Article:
J Neurol Neurosurg Psychiatry 84:120 doi:10.1136/jnnp-2012-303570
  • Editorial commentaries

Dopamine agonist withdrawal syndrome (DAWS): perils of flicking the dopamine ‘switch’

  1. Mark J Edwards
  1. Correspondence to Dr Mark J Edwards, Sobell Department, UCL Institute of Neurology, Queen Square, London WC1N 3BG, UK; m.j.edwards{at}
  • Accepted 13 August 2012
  • Published Online First 19 September 2012

Dopamine is a neurotransmitter of such pervasive importance in the central nervous system that it is perhaps not surprising that the effects of its alteration by drugs, disease or both are wide. Parkinson's disease (PD), as James Parkinson himself appreciated,1 is much more than ‘just’ a motor disorder. Likewise, the (side) effects of treatment with dopaminergic drugs are more widespread than their effects on motor function.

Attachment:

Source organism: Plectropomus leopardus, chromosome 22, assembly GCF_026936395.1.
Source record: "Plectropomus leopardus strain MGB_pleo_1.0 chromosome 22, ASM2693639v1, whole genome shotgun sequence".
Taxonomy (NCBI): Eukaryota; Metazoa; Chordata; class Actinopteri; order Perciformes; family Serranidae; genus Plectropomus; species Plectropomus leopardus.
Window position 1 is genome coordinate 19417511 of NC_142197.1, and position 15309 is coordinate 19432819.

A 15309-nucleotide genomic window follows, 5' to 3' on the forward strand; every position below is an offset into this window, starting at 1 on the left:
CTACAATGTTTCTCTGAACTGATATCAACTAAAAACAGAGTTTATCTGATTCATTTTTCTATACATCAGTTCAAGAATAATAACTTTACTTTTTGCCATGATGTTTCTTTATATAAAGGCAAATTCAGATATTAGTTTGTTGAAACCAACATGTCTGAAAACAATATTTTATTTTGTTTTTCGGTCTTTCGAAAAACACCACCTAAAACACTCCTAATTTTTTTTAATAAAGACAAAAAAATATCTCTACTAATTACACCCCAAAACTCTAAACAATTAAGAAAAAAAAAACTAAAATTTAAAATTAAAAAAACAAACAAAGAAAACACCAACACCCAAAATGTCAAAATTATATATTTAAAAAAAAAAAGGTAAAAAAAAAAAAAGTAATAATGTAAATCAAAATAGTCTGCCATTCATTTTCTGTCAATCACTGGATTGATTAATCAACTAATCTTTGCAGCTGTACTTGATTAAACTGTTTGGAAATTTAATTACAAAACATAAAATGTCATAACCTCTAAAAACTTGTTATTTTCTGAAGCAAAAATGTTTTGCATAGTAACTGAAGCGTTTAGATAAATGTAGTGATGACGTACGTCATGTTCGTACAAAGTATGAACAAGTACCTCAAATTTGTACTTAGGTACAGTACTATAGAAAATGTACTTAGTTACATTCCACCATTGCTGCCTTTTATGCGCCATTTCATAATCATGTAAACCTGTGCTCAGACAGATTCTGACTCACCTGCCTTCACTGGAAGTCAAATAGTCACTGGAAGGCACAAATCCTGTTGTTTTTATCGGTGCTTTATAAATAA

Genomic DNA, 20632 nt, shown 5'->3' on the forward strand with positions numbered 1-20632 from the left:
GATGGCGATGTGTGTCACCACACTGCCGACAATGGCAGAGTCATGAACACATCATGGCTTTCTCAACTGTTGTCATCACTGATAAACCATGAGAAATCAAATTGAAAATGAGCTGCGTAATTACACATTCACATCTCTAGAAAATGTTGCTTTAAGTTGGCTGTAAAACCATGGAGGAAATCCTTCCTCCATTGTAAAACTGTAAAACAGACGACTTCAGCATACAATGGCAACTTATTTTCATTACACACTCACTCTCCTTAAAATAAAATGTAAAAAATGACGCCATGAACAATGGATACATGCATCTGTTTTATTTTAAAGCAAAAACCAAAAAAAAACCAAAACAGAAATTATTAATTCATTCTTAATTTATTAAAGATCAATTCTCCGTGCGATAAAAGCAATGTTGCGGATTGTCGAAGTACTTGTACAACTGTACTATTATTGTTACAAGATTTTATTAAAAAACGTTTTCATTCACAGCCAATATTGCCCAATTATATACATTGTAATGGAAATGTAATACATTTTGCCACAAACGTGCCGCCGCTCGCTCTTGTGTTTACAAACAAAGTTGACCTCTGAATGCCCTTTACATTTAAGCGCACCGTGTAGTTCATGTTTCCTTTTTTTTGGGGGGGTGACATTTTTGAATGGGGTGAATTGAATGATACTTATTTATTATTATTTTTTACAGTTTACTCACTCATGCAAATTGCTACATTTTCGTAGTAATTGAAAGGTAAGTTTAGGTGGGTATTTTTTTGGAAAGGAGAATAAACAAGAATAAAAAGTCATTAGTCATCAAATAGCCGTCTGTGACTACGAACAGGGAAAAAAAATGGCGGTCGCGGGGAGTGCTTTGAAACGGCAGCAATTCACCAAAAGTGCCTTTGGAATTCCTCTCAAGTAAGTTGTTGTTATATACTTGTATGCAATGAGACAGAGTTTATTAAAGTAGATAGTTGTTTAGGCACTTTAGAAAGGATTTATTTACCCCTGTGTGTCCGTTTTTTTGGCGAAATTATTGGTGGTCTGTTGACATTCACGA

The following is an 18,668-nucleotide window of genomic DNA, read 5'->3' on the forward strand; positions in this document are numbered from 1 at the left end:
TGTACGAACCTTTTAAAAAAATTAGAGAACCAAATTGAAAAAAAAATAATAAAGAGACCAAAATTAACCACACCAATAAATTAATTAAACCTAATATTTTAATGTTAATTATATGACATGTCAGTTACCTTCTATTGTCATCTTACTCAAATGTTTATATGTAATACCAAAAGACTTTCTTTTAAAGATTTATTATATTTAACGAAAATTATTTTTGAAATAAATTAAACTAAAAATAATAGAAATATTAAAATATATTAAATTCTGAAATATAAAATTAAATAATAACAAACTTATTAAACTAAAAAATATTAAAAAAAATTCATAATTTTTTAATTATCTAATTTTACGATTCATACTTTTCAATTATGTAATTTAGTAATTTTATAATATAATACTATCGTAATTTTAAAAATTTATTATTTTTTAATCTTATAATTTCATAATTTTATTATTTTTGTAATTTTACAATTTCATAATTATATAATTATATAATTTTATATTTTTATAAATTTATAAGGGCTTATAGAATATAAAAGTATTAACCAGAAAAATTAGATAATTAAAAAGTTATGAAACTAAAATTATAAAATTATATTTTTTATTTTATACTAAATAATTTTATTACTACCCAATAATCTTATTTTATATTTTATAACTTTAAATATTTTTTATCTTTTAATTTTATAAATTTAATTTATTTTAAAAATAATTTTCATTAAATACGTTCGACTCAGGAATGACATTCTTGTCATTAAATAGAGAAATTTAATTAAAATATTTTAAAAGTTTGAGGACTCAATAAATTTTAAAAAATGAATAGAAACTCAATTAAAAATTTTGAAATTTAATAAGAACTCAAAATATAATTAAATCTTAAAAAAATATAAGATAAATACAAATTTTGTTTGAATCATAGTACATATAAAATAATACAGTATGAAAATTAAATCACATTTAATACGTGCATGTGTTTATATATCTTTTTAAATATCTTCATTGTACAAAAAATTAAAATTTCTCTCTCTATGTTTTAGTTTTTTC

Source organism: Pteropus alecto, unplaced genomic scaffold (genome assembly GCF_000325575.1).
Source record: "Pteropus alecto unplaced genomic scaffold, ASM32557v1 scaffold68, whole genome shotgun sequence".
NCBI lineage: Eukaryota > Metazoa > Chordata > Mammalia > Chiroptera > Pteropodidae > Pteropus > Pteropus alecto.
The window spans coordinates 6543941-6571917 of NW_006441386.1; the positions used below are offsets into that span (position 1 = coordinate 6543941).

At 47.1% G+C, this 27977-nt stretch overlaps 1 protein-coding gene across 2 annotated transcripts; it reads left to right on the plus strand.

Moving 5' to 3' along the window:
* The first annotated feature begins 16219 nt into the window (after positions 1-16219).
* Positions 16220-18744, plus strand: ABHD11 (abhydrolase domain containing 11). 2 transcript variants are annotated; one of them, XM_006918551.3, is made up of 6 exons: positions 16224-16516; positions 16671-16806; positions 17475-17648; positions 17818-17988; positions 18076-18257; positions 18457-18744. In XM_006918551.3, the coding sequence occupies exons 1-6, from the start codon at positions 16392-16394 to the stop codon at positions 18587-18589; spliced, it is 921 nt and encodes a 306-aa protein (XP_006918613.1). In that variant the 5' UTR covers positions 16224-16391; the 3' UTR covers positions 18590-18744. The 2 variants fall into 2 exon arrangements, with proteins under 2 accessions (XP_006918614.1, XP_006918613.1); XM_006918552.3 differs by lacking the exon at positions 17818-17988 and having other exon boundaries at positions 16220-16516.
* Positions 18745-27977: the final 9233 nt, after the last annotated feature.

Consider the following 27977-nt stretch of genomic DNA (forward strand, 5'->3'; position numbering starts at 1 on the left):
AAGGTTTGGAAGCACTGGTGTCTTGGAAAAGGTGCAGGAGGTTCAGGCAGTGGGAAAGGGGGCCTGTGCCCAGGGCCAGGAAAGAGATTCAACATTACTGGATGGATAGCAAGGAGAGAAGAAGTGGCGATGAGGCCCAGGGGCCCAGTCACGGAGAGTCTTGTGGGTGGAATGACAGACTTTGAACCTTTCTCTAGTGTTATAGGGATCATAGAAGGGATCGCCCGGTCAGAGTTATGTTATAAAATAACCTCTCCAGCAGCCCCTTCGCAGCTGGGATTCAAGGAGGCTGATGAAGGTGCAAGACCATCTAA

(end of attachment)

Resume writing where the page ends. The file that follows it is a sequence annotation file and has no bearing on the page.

For some years now, a range of addictive and impulsive behaviours have been associated with the use of dopaminergic drugs in the treatment of PD. It is now mandatory for clinicians and specialist nurses caring for patients with PD to counsel patients about these potential side effects prior to prescription of dopaminergic medications, and to regularly enquire about their presence in patients on treatment. Typically, dose …

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